Greetings to our gardening Friends!
Thank goodness we are (for the moment, anyway) starting to cool down and are enjoying some merciful rain. Mikl and Eve spent a few days in the mountains, and it was HOT (not just warm) at 11,000’ elevation! We were going to talk about how July is always the hottest, driest month, how it is best to water twice as much in July if you want to save your perennials, shrubs and trees and if you want your vegetables and fruits to be productive. But now that it’s cooler and pouring rain…..
As we gardeners know, Colorado is full of surprises that are often hard on our plants. It’s best to be prepared for anything, so a little advice on dealing with drought may still be in order.
More plants are killed by over-watering than by under-watering. Plants need oxygen to their roots as much as they need water. Deep, infrequent watering, once or twice a week, is far better than shallow frequent watering. With a trowel, dig a hole to check moisture at 2”, 4” and 6” depths before and after watering to really know if your soil is dry, moist or soggy. Contact the Center for Resource Conservation (303-999-3820) for a FREE irrigation audit.
If watering restrictions are imposed in your community and you have to make tough choices, save your trees first, then shrubs, then perennials, and lawns last. This list reflects the replacement time for each type of planting if you lose them to drought. Obviously, the time investment in a tree is substantial, and its value for shade and cooling is difficult and expensive to replace. To water trees, don’t put the hose next to the trunk – that’s not where the fine roots that take up water are located. Instead, water a wide area inside and outside the dripline (the ends of the branches). One rule of thumb for watering trees is to apply 10 gallons once a week for every inch of diameter of the trunk. One trick that can save drought-stressed plants and to help establish young trees is to drill two holes in the side of a 5-gallon plastic bucket, about an inch apart, each 1/8” diameter and just a ½” above the bottom of the bucket. Place the bucket with the holes near the drip-line, fill the bucket with water and leave it there to dribble slowly and deeply. For larger plants, you can use 3 or 4 buckets.
Turf, especially bluegrass, is naturally dormant and brown in summer and will green up when weather typically becomes cooler and moister in mid-August or early September.
Go to www.colostate.edu and search for Turf Drought Response by Tony Koski.
Mulch is very useful for keeping the soil cooler and for reducing water loss through evaporation. Fine organic mulches like woodchips or small bark blow less and feed the soil better (sheet compost faster). “Monkey Hair” shredded redwood bark and cedar mulches repel microorganisms and take too long to feed the soil. Besides, they are not local products. Fine gravel mulches, like squeegee and pea gravel make good mulches when applied 1” to 2” thick for rock gardens or cactus, succulent and Penstemon gardens. Any larger size of gravel or rock makes weeding and planting extremely difficult.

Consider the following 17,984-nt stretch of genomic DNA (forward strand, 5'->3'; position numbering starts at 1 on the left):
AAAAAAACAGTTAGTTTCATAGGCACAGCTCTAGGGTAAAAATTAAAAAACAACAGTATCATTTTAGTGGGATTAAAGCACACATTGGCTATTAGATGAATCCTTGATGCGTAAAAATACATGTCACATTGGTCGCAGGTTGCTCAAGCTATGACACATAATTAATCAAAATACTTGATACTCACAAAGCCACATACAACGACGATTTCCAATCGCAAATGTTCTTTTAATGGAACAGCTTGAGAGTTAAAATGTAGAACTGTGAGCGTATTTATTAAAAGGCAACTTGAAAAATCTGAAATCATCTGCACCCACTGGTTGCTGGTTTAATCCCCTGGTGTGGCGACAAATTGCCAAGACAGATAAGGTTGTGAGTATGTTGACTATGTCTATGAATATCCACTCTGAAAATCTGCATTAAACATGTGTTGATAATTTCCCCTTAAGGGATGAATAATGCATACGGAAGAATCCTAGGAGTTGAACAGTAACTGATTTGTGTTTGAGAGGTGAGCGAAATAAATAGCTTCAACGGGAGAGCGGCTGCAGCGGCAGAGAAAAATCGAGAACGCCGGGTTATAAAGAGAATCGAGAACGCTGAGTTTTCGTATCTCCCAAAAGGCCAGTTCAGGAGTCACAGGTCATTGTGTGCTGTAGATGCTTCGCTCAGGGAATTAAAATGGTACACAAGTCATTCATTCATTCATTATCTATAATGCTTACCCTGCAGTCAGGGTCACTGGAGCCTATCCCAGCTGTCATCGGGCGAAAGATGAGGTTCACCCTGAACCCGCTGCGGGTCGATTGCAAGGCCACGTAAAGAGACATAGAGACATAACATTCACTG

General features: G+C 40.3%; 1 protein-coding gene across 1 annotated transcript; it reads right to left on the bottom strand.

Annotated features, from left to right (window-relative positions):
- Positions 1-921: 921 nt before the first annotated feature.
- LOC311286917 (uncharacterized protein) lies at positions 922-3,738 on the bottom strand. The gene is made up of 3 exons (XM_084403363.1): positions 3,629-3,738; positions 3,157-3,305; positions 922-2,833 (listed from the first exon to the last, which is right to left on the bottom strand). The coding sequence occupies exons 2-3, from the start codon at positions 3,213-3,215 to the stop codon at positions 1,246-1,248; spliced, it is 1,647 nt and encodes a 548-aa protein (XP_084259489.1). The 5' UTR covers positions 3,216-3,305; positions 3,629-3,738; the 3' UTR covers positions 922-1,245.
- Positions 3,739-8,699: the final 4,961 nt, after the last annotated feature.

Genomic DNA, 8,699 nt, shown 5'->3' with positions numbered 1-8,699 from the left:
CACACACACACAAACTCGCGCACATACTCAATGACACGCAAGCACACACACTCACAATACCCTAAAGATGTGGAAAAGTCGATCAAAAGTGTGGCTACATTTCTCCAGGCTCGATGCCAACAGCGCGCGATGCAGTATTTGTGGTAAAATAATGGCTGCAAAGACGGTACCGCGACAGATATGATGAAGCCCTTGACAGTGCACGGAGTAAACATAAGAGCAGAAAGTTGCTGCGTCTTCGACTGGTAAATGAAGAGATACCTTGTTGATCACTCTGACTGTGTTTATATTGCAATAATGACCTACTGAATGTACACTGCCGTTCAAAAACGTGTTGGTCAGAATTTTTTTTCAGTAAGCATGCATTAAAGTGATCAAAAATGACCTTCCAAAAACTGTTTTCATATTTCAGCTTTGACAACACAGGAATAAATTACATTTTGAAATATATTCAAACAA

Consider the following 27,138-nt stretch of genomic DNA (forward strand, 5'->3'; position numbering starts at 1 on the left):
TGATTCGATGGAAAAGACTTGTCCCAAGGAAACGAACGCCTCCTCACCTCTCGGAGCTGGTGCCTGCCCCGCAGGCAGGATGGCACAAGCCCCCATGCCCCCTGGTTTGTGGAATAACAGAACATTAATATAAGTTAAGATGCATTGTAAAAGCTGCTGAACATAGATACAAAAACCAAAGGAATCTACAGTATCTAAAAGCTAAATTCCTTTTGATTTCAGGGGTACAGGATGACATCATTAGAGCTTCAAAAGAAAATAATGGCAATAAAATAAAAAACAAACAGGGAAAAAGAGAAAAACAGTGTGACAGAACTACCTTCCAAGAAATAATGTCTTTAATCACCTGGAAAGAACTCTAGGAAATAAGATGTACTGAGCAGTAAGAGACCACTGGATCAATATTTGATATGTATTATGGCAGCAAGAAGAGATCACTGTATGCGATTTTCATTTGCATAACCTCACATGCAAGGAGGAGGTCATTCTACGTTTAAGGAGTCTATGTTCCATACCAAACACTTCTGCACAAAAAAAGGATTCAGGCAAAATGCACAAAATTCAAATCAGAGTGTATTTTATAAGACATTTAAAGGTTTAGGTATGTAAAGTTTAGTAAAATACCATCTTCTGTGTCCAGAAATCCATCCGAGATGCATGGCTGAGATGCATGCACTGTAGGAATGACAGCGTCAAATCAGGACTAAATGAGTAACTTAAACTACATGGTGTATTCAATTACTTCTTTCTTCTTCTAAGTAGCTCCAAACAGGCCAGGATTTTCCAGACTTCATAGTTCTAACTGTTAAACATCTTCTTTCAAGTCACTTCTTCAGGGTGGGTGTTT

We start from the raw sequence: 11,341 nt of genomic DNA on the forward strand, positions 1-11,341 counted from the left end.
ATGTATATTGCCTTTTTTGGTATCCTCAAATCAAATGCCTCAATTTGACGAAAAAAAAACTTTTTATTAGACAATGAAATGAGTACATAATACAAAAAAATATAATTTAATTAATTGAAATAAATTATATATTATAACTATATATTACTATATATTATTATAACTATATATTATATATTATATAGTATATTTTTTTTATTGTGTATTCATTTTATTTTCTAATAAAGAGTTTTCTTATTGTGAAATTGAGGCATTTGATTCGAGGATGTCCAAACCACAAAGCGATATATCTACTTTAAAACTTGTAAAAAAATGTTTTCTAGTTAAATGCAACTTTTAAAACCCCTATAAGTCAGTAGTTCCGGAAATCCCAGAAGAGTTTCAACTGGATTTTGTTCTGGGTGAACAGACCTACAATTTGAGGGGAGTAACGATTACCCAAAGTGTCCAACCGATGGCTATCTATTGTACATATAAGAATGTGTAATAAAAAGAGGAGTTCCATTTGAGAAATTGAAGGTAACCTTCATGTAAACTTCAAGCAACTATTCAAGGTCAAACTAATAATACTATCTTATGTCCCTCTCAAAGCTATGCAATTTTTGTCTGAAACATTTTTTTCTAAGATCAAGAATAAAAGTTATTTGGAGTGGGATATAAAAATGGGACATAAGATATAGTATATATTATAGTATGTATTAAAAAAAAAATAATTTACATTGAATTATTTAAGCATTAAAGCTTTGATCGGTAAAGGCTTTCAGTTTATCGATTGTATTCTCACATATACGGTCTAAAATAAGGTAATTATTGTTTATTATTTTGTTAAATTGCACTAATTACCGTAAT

And of course, choosing Xeriscape plants that need less water will not only save water, anxiety, and the costs and time to replace plants, they will usually look more appropriate in a Colorado landscape. We have specialized in xeriscape for 20 years and have an extensive selection of water-wise plants. Also be sure to group plants together that have similar watering needs. This will save water and make both xeric and water-loving plants happy.
ON SALE though JULY at HARLEQUIN”S GARDENS:
all Summer Vegetable Starts
All ‘Botanical Interests’ Seeds
All Basil (Sweet, Italian Large-leaf, Napolitano, Cinnamon, Thai, Mrs. Burns’ Lemon, Holy (Tulsi), Opal (Purple)
Our COMPOST TEA, brewed fresh daily
TIMELY PRODUCTS IN STOCK NOW:
NOLO BAIT (biological control for grasshopper)
Mikl’s Superior PLANTER’s MIX (for raised planters, filling low spots or holes)
FINE WOOD CHIP Mulch
SOIL PEP Mulch
COMING VERY SOON:
Friday JULY 20th: Our 20/20 Sale on (look for details in our next BLOG in a few days)
FALL VEGETABLE STARTS: We will soon have starts for Broccoli and Cauliflower, then Kale and Swiss Chard and other fall greens. By the way, mid July is a great time to sow seeds for Carrots, which will be ready for harvest in autumn, and can be held in the ground for winter harvest as well.
Fri. 7/13, 10:00 am. BUGS for KIDS: the Good, the Bad and the Ugly, ages5+ with Michele Bailey Learn about insects in the garden and about the pollinators & their favorite plants. $15 (Please call 303-939-9403 right away to pre-register)
Sat. 7/14, 10:00 am: Mikl’s class on ORGANIC STRATEGIES for GRASSHOPPER CONTROL: There’s no perfect solution to stopping grasshoppers, but there are non-toxic methods to significantly reduce their damage. $15 (Please call 303-939-9403 right away to pre-register)
Sun. July 15, 1:30 pm: LANDSCAPING WITHOUT CHEMICALS with Mikl Brawner. Plants do not need petroleum fertilizers and toxic pesticides. They do just fine with organic products and methods. Learn how. Mikl has been researching and testing this for 35 years. $15 (Please call 303-939-9403 right away to pre-register)
Fri. July 27, 10:00 am: Children’s Class: MAKE GARDEN STEPPING STONES, ages 5+. Michele Bailey will guide the children to make a decorated cement stepping stone. $25 materials included. (Please call 303-939-9403 to pre-register)
From Mikl and Eve Brawner
And the Staff at Harlequin’s Gardens